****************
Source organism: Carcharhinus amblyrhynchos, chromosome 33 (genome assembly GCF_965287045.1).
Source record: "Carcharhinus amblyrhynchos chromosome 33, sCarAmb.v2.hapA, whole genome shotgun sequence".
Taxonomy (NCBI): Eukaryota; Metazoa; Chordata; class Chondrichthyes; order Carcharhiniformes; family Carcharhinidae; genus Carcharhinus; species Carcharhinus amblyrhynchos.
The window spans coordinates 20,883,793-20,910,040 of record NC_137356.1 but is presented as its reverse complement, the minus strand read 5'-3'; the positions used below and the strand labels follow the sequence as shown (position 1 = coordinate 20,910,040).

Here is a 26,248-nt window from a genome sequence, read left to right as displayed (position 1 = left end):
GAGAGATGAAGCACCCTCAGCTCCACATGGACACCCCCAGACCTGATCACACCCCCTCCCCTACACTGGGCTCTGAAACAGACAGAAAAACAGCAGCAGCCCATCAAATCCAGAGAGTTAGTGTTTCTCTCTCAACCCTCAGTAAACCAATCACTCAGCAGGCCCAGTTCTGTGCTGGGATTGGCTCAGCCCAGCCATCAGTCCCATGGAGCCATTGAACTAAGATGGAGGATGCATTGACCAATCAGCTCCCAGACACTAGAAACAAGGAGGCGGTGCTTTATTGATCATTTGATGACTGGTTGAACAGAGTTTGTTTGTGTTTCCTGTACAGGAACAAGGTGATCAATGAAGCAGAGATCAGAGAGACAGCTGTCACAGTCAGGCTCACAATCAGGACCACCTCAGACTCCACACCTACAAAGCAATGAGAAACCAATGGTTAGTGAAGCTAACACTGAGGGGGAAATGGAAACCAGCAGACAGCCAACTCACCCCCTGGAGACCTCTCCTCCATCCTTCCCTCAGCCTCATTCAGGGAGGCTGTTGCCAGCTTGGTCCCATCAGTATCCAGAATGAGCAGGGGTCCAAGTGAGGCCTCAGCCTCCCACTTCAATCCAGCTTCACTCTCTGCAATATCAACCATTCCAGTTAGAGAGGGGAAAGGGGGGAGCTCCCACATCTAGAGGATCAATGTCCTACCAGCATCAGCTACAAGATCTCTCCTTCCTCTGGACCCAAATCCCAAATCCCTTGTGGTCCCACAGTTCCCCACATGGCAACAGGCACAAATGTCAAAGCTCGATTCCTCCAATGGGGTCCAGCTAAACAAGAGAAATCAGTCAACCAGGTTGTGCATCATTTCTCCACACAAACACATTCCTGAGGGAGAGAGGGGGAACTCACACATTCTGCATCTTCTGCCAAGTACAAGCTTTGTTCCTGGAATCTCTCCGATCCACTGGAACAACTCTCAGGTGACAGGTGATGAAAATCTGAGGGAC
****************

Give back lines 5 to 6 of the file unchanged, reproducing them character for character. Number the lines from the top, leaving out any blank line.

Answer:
Here is a 26,248-nt window from a genome sequence, read left to right as displayed (position 1 = left end):
GAGAGATGAAGCACCCTCAGCTCCACATGGACACCCCCAGACCTGATCACACCCCCTCCCCTACACTGGGCTCTGAAACAGACAGAAAAACAGCAGCAGCCCATCAAATCCAGAGAGTTAGTGTTTCTCTCTCAACCCTCAGTAAACCAATCACTCAGCAGGCCCAGTTCTGTGCTGGGATTGGCTCAGCCCAGCCATCAGTCCCATGGAGCCATTGAACTAAGATGGAGGATGCATTGACCAATCAGCTCCCAGACACTAGAAACAAGGAGGCGGTGCTTTATTGATCATTTGATGACTGGTTGAACAGAGTTTGTTTGTGTTTCCTGTACAGGAACAAGGTGATCAATGAAGCAGAGATCAGAGAGACAGCTGTCACAGTCAGGCTCACAATCAGGACCACCTCAGACTCCACACCTACAAAGCAATGAGAAACCAATGGTTAGTGAAGCTAACACTGAGGGGGAAATGGAAACCAGCAGACAGCCAACTCACCCCCTGGAGACCTCTCCTCCATCCTTCCCTCAGCCTCATTCAGGGAGGCTGTTGCCAGCTTGGTCCCATCAGTATCCAGAATGAGCAGGGGTCCAAGTGAGGCCTCAGCCTCCCACTTCAATCCAGCTTCACTCTCTGCAATATCAACCATTCCAGTTAGAGAGGGGAAAGGGGGGAGCTCCCACATCTAGAGGATCAATGTCCTACCAGCATCAGCTACAAGATCTCTCCTTCCTCTGGACCCAAATCCCAAATCCCTTGTGGTCCCACAGTTCCCCACATGGCAACAGGCACAAATGTCAAAGCTCGATTCCTCCAATGGGGTCCAGCTAAACAAGAGAAATCAGTCAACCAGGTTGTGCATCATTTCTCCACACAAACACATTCCTGAGGGAGAGAGGGGGAACTCACACATTCTGCATCTTCTGCCAAGTACAAGCTTTGTTCCTGGAATCTCTCCGATCCACTGGAACAACTCTCAGGTGACAGGTGATGAAAATCTGAGGGAC